|6.5.10||Secure the authentication and session management processes.||SecureSphere can be used to secure cookies and session tokens, encrypt session tokens, enforce time-outs, and prevent many types of attacks on the authentication mechanisms.|
|8.5.1||Service providers must use unique credentials to access each customer’s environment.||SecureSphere can be used to prevent the usage of shared accounts as well as detecting default passwords on user accounts.|
|8.6||Authentication mechanisms must be linked to an individual account and ensure only the intended user can gain access with that mechanism.
||SecureSphere can be used to prevent the usage of shared accounts.|
|9.9||Maintain list of devices that capture payment card data via direct physical interaction with the card, and protect those devices from tampering and substitution.||Devices using an Imperva protected payment application can be secured using a Profile combined with advanced Security Policies, which can assist in maintaining and validating the list of devices that were used, can detect some types of tampering of the devices, as well as lessen the damage of a device being compromised.|
|11.3||Implement a pen testing methodology.||SecureSphere integrates with 3rd party vulnerability scanning tools and can be used during the pen tests to mitigate any findings. Additionally, vulnerabilities from PCI Section 6.5 must be tested for, which SecureSphere can mitigate.|
|11.3.4||If segmentation is used to isolate the Card Data Environment from other networks, perform penetration tests to verify that the segmentation methods are operational and effective.||SecureSphere can be used to enforce and validate network segmentation using the Profile, Security policies, and Audit logs.|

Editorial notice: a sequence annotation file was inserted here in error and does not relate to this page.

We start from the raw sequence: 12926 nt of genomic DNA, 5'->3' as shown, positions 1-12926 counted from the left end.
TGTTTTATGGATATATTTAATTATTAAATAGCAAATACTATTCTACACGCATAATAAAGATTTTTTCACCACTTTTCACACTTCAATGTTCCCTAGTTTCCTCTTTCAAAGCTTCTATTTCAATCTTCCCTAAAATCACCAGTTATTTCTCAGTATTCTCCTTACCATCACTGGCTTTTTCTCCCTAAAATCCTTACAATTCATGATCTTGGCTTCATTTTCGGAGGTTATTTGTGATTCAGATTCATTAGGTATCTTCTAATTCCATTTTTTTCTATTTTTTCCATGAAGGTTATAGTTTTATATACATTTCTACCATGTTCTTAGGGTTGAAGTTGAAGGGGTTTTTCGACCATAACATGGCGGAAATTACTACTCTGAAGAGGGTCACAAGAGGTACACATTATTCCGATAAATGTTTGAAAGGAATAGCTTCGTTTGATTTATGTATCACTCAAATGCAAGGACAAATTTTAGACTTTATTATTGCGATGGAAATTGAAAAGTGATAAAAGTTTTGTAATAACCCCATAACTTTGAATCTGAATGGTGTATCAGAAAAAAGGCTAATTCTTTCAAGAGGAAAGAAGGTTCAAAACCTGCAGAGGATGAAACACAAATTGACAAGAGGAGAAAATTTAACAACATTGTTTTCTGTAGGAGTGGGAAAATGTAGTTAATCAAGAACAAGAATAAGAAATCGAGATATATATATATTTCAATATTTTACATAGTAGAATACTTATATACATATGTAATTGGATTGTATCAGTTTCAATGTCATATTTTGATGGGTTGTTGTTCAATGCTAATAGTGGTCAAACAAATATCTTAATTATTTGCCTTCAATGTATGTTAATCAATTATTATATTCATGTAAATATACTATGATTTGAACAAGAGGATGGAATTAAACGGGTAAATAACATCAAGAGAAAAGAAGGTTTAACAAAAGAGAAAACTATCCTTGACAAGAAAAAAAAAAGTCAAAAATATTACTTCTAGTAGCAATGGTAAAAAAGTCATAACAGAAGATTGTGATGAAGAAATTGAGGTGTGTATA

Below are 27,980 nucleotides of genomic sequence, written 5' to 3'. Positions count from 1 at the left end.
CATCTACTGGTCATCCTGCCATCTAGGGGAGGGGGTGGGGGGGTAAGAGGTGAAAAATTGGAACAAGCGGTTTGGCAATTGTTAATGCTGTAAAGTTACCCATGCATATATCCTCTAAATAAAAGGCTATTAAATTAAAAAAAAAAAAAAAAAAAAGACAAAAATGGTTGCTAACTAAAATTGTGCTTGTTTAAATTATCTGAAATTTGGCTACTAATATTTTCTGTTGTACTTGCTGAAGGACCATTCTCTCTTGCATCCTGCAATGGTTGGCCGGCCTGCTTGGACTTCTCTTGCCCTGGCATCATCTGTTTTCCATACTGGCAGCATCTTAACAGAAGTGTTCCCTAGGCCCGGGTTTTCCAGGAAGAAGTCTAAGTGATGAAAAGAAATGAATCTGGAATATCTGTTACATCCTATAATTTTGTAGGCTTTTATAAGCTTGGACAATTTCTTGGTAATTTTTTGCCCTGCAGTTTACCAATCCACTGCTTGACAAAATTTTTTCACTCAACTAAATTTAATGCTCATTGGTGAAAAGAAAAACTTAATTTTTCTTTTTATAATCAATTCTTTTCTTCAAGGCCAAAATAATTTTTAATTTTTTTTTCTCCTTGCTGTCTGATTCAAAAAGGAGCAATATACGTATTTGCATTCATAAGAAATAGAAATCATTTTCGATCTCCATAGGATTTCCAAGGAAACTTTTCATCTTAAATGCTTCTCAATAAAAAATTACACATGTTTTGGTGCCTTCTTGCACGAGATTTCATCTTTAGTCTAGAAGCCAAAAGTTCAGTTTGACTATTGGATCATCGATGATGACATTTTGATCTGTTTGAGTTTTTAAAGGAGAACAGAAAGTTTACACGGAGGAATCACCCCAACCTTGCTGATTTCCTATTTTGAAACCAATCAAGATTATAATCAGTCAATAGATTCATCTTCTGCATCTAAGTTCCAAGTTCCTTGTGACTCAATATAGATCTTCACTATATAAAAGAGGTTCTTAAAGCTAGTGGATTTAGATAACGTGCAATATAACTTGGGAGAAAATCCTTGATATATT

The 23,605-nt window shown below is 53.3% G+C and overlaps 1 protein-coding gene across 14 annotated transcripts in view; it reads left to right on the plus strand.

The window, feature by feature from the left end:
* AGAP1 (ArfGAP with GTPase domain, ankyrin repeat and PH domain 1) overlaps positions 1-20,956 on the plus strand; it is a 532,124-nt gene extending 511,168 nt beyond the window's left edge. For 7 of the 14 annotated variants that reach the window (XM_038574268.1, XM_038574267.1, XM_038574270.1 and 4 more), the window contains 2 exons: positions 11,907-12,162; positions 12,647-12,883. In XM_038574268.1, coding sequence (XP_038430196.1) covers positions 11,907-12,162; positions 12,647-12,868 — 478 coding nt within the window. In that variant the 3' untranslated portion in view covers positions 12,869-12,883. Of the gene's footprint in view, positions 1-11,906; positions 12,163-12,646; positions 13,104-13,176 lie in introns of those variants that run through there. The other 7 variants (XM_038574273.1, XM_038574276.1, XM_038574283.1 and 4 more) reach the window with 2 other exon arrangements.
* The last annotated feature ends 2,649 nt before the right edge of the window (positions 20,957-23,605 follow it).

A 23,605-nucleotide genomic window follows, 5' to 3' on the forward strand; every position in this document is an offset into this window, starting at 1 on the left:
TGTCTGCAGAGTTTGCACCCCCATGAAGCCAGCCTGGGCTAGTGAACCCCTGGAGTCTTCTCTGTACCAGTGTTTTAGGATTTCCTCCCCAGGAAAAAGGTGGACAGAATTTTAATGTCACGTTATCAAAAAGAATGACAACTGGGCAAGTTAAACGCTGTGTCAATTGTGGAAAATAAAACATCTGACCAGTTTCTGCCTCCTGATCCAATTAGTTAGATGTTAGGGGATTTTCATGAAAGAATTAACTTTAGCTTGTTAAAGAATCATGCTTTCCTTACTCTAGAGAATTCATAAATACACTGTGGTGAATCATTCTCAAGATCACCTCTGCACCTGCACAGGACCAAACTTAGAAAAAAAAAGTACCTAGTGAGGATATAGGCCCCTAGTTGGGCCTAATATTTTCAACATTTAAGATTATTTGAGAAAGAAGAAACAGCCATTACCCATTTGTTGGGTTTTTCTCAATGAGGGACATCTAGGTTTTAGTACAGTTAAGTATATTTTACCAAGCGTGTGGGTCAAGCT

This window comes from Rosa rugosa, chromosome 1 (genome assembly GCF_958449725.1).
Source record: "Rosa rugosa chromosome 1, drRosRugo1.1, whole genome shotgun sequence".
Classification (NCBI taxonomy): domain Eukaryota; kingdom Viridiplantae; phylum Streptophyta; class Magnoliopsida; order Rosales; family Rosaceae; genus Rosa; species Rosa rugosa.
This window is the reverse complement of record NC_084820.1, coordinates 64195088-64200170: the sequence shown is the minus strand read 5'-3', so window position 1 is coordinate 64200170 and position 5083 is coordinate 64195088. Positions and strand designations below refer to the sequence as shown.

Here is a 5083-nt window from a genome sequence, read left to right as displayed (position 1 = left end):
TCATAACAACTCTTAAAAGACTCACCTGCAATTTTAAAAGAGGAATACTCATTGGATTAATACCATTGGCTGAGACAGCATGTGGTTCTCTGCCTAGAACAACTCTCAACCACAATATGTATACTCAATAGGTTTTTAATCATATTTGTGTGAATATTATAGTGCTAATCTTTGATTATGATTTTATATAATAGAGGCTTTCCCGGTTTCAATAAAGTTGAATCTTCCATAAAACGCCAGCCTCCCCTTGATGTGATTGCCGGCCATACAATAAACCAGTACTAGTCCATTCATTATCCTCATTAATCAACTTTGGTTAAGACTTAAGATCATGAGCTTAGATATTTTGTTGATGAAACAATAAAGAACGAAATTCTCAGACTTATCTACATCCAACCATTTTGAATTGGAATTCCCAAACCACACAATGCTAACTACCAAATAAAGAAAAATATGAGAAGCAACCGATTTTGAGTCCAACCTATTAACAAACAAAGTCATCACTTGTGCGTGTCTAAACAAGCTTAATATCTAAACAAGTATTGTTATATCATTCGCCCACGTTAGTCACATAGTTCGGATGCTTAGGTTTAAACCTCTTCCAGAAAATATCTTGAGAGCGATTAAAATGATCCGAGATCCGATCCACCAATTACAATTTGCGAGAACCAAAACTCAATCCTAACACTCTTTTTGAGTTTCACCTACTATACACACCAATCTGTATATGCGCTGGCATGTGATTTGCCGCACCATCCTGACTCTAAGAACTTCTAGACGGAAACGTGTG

|11.5.1||Implement a process to respond to Alerts generated by file integrity monitoring||SecureSphere’s Task Management feature provides SecureSphere administrators with the ability to track the response process, manage report reviews, and manage the review workflow for our SecureSphere FAM. Additionally, Security Alerts from FAM can be flagged.|
PCI 3.1 (to be released on April 15, 2015) is a lot smaller of an update, but with (potentially) a larger impact on the enterprise. This requirement stipulates that SSL is officially deprecated, as it does not meet the minimum requirements of what’s considered ‘secure’. Therefore, enterprises must move to more secure encryption, like TLS.
A SecureSphere WAF in proxy mode is able to directly mitigate PCI 3.1 by disabling SSL, as well as other weak ciphers like export ciphers or RC4.
PCI 3.0: https://www.pcisecuritystandards.org/documents/PCI_DSS_v3.pdf
PCI 3.1: https://www.pcisecuritystandards.org/pdfs/15_02_12_PCI_SSC_Bulletin_on_DSS_revisions_SSL_update.pdf
Imperva PCI Portal: http://www.imperva.com/PCI/
Summary of proposed changes (not all changes made it into the final): https://www.pcisecuritystandards.org/documents/PCI_DSS_v3_Summary_of_Changes.pdf